Christmas Eve. There is always something to do in Paris that has not been done before.
For us on this morning after breakfast the first activity was to visit the Centre Pompidou.
This is correct. We have been to Paris more than a dozen times and have never set foot inside possibly the ugliest museum ever.
We have also never visited the Musee Canavalet, or dined from L’as Du Fallafel while in the Marais. The first has never fallen into our itinerary easily; and, well, the falafel in Vienna is rather respectable. That, and the only foods I will queue for are the lobsters and fried clams on Cape Cod.
On our way to the Musee Ugly, taking time to enjoy the decorated windows at the Bazar de l’Hôtel de Ville (BHV), Paris’ department store offering a little bit of everything from hardware to home furniture, with gourmet goodies and upmarket fashion labels in between. This was a favorite place for Julia Child to shop; and I rather enjoy browsing here, too.
BHV chose Mary Poppins Returns as their theme, and we all found the windows wonderfully whimsical.
Approaching the museum we saw a long, long queue to enter. Pshaw. A few taps on my iPhone later and we had our tickets. The temporary exhibit focused on the two founders of Cubism, Picasso and Braque.
The abridged art history:
Picasso. “It took 90 sittings for me to paint Gertrude Stein.” (True story.)
Georg Braque. “I painted this.”
Picasso. “Awesome. I pronounce it Cubism.”
Not only did we learn a few artsy historical things, but between that and a drop in to the standing collection to see Kandinsky (a personal favorite) we managed more than two hours in the museum, possibly a record for Tony.
Look! A pastel Mondrian! I did not know those existed.
According to the original itinerary we were to have lunch at Maison Nicolas Flamel. Yes, that Nicolas Flamel, the alchemist believed to have discovered the Philosopher’s Stone. Over breakfast, however, our darlings staged a mutiny by informing us they had “accidentally” forgotten to pack nice clothes and offered, “Couldn’t we just eat lunch at a café and people-watch?” Tony looked at me with a hopeful, “Can you wing it?” as I canceled our reservation. As the chief family travel planner I always plan for spontaneity and had scoped out restaurants near the museum, in case of a mutiny. 😉
Le Cirque is where we settled in to another outdoor table (Are you reading this, Vienna Tourism Folks?)and ordered three famous French dishes of…pizza. Honestly, this was some of the finest pizza we have recently enjoyed. The pizza du jour included oregano-spiced minced meat, ‘shrooms and crème fraiche; the “Pinder,” was a fresh pepperoni pie; and the “Krusty,” a fun mix of barbeque chicken and cheddar (though we think it was Velveeta.) Jack, our specialty-beer aficionado, tried his first Picon Beer, which he likened to a French version of the Austrian Radler. We may have missed out on Maison Flamel, but we laughed, shared stories, and yes, people-watched. Family time.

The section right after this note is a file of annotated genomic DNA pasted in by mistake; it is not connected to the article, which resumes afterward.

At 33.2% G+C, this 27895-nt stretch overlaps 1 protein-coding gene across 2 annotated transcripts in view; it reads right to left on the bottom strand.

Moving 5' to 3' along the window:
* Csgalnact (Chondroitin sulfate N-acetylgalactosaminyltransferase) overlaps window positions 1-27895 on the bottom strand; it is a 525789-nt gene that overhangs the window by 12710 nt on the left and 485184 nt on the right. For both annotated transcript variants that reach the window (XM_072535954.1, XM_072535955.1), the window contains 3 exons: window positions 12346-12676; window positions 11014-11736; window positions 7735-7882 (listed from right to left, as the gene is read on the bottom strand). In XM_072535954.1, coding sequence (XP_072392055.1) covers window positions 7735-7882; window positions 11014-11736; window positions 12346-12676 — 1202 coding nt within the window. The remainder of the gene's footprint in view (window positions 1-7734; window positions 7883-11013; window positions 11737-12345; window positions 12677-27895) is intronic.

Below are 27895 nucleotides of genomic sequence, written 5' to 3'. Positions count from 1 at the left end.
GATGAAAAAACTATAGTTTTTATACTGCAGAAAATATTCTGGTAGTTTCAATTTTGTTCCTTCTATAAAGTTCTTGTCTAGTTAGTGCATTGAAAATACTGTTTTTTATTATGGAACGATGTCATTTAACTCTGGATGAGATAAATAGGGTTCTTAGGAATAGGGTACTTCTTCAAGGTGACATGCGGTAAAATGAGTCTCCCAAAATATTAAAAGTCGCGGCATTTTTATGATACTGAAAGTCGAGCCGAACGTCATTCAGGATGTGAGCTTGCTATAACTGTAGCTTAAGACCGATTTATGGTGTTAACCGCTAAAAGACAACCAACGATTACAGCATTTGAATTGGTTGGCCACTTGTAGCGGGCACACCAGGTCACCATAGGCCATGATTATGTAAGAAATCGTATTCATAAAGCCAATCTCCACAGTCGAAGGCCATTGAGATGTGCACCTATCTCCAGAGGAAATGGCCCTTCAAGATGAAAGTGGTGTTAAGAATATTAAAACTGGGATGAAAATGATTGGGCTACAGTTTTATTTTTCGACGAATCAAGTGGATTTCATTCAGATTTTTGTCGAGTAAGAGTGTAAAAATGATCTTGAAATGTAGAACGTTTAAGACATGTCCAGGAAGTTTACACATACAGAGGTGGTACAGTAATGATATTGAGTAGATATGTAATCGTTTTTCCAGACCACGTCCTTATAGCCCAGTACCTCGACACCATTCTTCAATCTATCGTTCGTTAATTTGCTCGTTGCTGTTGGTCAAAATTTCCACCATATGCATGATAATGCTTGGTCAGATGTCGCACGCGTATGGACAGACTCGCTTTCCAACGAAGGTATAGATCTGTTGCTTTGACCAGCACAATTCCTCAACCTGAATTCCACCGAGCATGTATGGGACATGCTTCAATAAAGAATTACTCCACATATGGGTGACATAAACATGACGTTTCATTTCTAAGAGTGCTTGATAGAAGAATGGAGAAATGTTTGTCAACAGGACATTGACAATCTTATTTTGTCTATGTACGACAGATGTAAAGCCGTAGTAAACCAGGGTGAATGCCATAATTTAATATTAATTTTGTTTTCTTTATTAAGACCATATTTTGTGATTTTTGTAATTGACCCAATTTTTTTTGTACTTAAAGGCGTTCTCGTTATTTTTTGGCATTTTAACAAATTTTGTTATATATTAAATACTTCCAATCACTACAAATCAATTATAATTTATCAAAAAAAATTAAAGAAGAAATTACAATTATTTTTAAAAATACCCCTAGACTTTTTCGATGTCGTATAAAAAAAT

In putting together the plan for this holiday I came upon a few listings of Paris locations from movie scenes. Of course there are the obvious locations like Notre Dame and Pont des Arts, but there were a few I thought might be a little more challenging to recall. Following lunch we wandered through Forum Les Halles with its pretty tree and moderately interesting market, becoming distracted by the impressive Lego creations of ionic Paris structures in the namesake store.
104K+ bricks. 238kg in weight. Requiring 730 hours to assemble. Très magnifique.
Then onward we walked to the Aurouze pest-control shop made famous in Ratatouille. An easy first movie scene for which everyone scored a point.
Next, the Magie de Noël Christmas market in the Jardin Tuilleries. Jack and Anna Grace dispersed to swing and slide on the rides while Tony and I found a cozy table at a tavern and shared a Vin Chaud, sipping our hot wine and watching the world go by, reflecting on how wonderful it was to not be running around Paris trying to see everything.
Santa, however, did seem a little lonely.
I can not begin to describe this scene.
Eventually the children found us, and it was off to see the windows at Galleries Lafayette (and another easy-peasy movie scene location at the Opera Garnier). Though we were not certain of the theme, or whether there even was a theme, we thought the windows fun! Neither Vienna nor Washington, D.C. decorates like this, so this was a treat.
Opera Garnier, underneath which the Phantom lives, of course.
The interior of Galleries Lafayette was a crazy fun sea of people, and we swayed to and fro with many others to find the perfect angle from which to snap the Christmas Piaget tree.
A little shopping, and then it was time to head to the apartment. Jack prepared an exceptional charcuterie; Tony uncorked a champagne; and we lounged about until just before midnight, lest Santa pass by our little rental flat and not leave any presents.